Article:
Thursday, July 22, 2004

People Needing People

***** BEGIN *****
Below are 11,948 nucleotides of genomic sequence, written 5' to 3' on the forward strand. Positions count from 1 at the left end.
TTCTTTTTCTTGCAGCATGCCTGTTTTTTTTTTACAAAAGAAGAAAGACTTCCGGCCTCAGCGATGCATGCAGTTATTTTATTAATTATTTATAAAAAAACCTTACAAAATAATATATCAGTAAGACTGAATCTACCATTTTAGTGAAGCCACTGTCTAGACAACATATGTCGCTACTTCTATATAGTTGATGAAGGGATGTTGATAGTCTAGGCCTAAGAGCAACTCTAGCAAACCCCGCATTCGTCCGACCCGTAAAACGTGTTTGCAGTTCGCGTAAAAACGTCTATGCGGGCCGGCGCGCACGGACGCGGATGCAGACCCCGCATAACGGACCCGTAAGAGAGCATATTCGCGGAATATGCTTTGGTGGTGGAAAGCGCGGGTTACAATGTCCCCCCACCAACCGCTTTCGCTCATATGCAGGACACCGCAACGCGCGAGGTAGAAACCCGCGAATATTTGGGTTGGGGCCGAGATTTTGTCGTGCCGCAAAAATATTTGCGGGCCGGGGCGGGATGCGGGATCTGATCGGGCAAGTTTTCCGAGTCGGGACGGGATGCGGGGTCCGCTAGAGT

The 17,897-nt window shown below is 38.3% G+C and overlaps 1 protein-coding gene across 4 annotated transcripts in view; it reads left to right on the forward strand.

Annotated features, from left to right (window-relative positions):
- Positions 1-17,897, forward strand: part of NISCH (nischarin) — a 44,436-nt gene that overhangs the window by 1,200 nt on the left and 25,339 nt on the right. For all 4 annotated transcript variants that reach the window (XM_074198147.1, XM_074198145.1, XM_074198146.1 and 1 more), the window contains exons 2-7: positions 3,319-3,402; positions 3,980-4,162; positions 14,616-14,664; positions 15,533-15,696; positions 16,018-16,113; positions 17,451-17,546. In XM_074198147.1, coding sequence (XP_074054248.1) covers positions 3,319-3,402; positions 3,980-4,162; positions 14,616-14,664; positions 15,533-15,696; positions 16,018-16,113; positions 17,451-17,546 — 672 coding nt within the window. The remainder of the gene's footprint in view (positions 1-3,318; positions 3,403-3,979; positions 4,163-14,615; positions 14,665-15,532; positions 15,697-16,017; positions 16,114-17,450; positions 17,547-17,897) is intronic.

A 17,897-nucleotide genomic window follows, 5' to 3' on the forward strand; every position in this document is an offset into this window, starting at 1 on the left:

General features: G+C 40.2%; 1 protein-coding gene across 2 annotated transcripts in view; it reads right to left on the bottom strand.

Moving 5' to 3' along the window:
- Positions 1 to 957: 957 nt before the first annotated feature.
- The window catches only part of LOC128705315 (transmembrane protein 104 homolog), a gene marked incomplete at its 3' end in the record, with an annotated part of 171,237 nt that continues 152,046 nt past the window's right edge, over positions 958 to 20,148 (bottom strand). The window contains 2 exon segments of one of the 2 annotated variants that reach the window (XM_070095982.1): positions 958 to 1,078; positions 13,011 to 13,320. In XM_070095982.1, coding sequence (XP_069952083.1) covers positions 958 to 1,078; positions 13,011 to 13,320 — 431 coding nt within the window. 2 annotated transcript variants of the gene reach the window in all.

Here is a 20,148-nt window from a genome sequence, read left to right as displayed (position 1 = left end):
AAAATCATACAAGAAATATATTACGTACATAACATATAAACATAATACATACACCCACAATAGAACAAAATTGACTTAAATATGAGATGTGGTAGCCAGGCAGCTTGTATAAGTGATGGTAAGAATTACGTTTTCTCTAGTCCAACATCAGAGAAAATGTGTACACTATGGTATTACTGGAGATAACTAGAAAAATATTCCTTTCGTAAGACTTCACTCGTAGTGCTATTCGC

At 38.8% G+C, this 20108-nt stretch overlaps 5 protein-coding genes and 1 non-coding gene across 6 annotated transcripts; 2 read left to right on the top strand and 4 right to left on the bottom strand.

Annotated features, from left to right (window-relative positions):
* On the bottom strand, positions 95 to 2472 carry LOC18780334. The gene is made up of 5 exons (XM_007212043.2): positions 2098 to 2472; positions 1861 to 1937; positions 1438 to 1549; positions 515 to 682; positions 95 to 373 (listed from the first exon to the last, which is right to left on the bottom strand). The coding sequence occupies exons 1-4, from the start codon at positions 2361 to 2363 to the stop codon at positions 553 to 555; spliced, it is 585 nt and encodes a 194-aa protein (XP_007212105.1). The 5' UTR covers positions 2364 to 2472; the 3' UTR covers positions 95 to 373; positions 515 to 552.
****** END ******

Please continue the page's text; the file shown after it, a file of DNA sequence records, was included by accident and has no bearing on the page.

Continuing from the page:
This may very well be the future of journalism. Lileks made the comment that the newspaper increasingly looks more like a group blog to him, a blog however which is not honest or explicit about its biases. Why do we need reporters anyway? The whole concept of journalism as a profession (i.e., fancy trade union) is highly questionable. Everybody knows that whenever they've seen a story in the newspaper, a story about which they had specific personal knowledge, the newspaper got it wrong. Screwed up the facts, screwed up the names, etc. Yet when we read what the newspaper has to tell us about things far away we tend to believe it as though it had just come down directly from Mt. Sinai. This strange phenomenon of human gullibility even has a name, Gell-Mann's Amnesia Effect. Why then do we need a bunch of professional experts who have no on-the-ground knowledge of events telling us what is happening? Their pretence at objectivity has long ago faded away for all who pay attention. As but one example, witness the way the New York Times chose to spin the Berger mess from a potentially lethal felonious breaking of the law on a scale worse than Watergate to simply some political posturing done by the Bush administration. Pravda on the Hudson. Who needs it? Why don't we have soldiers on the ground and Iraqis reporting on Iraq, Kansans on Kansas, Bostonians on Boston? Why not let the people report the news they know about?


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